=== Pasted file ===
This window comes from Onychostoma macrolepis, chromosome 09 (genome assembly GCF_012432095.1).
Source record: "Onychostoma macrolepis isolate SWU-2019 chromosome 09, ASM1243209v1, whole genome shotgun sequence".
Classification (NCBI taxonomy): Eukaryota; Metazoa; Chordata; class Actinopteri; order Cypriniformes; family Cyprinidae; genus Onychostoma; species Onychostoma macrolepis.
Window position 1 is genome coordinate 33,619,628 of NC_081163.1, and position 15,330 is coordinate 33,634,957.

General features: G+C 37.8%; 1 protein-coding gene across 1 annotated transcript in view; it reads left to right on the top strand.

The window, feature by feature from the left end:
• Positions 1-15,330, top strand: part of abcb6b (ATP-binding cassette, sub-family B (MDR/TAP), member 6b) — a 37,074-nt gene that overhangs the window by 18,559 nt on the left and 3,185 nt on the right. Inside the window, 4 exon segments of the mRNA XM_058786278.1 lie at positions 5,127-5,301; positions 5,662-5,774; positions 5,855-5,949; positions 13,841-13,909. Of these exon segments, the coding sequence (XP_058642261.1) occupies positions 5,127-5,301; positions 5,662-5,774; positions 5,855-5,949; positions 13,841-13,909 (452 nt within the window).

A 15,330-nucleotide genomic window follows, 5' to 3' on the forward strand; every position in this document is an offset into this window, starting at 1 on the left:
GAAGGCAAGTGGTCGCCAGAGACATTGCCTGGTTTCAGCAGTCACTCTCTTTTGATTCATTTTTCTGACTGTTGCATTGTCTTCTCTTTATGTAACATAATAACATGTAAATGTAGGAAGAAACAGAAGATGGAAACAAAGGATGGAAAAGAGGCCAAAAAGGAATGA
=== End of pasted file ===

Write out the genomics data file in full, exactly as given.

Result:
This window comes from Onychostoma macrolepis, chromosome 09 (genome assembly GCF_012432095.1).
Source record: "Onychostoma macrolepis isolate SWU-2019 chromosome 09, ASM1243209v1, whole genome shotgun sequence".
Classification (NCBI taxonomy): Eukaryota; Metazoa; Chordata; class Actinopteri; order Cypriniformes; family Cyprinidae; genus Onychostoma; species Onychostoma macrolepis.
Window position 1 is genome coordinate 33,619,628 of NC_081163.1, and position 15,330 is coordinate 33,634,957.

General features: G+C 37.8%; 1 protein-coding gene across 1 annotated transcript in view; it reads left to right on the top strand.

The window, feature by feature from the left end:
• Positions 1-15,330, top strand: part of abcb6b (ATP-binding cassette, sub-family B (MDR/TAP), member 6b) — a 37,074-nt gene that overhangs the window by 18,559 nt on the left and 3,185 nt on the right. Inside the window, 4 exon segments of the mRNA XM_058786278.1 lie at positions 5,127-5,301; positions 5,662-5,774; positions 5,855-5,949; positions 13,841-13,909. Of these exon segments, the coding sequence (XP_058642261.1) occupies positions 5,127-5,301; positions 5,662-5,774; positions 5,855-5,949; positions 13,841-13,909 (452 nt within the window).

A 15,330-nucleotide genomic window follows, 5' to 3' on the forward strand; every position in this document is an offset into this window, starting at 1 on the left:
GAAGGCAAGTGGTCGCCAGAGACATTGCCTGGTTTCAGCAGTCACTCTCTTTTGATTCATTTTTCTGACTGTTGCATTGTCTTCTCTTTATGTAACATAATAACATGTAAATGTAGGAAGAAACAGAAGATGGAAACAAAGGATGGAAAAGAGGCCAAAAAGGAATGA